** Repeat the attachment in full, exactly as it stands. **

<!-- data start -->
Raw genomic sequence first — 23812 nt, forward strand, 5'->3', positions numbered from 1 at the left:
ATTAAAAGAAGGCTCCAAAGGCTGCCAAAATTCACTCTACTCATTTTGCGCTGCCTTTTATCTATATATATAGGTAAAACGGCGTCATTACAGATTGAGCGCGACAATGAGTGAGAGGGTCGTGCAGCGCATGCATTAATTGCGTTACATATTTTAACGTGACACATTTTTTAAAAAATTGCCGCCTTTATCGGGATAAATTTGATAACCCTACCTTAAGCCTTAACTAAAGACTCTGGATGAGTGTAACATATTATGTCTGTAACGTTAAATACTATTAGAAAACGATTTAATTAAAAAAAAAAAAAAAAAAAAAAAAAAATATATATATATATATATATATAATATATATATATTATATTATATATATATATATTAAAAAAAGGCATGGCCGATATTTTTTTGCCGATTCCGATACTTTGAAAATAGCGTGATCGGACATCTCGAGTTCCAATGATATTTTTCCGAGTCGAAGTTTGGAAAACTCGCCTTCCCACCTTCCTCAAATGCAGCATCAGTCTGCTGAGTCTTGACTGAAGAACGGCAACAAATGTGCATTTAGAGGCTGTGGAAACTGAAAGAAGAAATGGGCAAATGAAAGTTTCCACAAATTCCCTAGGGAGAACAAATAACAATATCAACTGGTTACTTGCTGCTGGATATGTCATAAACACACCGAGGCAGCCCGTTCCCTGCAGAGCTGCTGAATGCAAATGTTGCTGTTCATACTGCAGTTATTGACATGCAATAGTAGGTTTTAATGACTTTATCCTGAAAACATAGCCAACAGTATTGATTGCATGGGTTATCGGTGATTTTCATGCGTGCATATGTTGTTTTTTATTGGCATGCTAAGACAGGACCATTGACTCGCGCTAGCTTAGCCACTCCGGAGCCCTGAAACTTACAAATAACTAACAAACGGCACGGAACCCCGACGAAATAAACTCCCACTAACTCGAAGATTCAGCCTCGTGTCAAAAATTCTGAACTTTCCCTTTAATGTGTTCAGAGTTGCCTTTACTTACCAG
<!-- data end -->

Raw genomic sequence first — 23812 nt, forward strand, 5'->3', positions numbered from 1 at the left:
ATTAAAAGAAGGCTCCAAAGGCTGCCAAAATTCACTCTACTCATTTTGCGCTGCCTTTTATCTATATATATAGGTAAAACGGCGTCATTACAGATTGAGCGCGACAATGAGTGAGAGGGTCGTGCAGCGCATGCATTAATTGCGTTACATATTTTAACGTGACACATTTTTTAAAAAATTGCCGCCTTTATCGGGATAAATTTGATAACCCTACCTTAAGCCTTAACTAAAGACTCTGGATGAGTGTAACATATTATGTCTGTAACGTTAAATACTATTAGAAAACGATTTAATTAAAAAAAAAAAAAAAAAAAAAAAAAAATATATATATATATATATATATAATATATATATATTATATTATATATATATATATTAAAAAAAGGCATGGCCGATATTTTTTTGCCGATTCCGATACTTTGAAAATAGCGTGATCGGACATCTCGAGTTCCAATGATATTTTTCCGAGTCGAAGTTTGGAAAACTCGCCTTCCCACCTTCCTCAAATGCAGCATCAGTCTGCTGAGTCTTGACTGAAGAACGGCAACAAATGTGCATTTAGAGGCTGTGGAAACTGAAAGAAGAAATGGGCAAATGAAAGTTTCCACAAATTCCCTAGGGAGAACAAATAACAATATCAACTGGTTACTTGCTGCTGGATATGTCATAAACACACCGAGGCAGCCCGTTCCCTGCAGAGCTGCTGAATGCAAATGTTGCTGTTCATACTGCAGTTATTGACATGCAATAGTAGGTTTTAATGACTTTATCCTGAAAACATAGCCAACAGTATTGATTGCATGGGTTATCGGTGATTTTCATGCGTGCATATGTTGTTTTTTATTGGCATGCTAAGACAGGACCATTGACTCGCGCTAGCTTAGCCACTCCGGAGCCCTGAAACTTACAAATAACTAACAAACGGCACGGAACCCCGACGAAATAAACTCCCACTAACTCGAAGATTCAGCCTCGTGTCAAAAATTCTGAACTTTCCCTTTAATGTGTTCAGAGTTGCCTTTACTTACCAG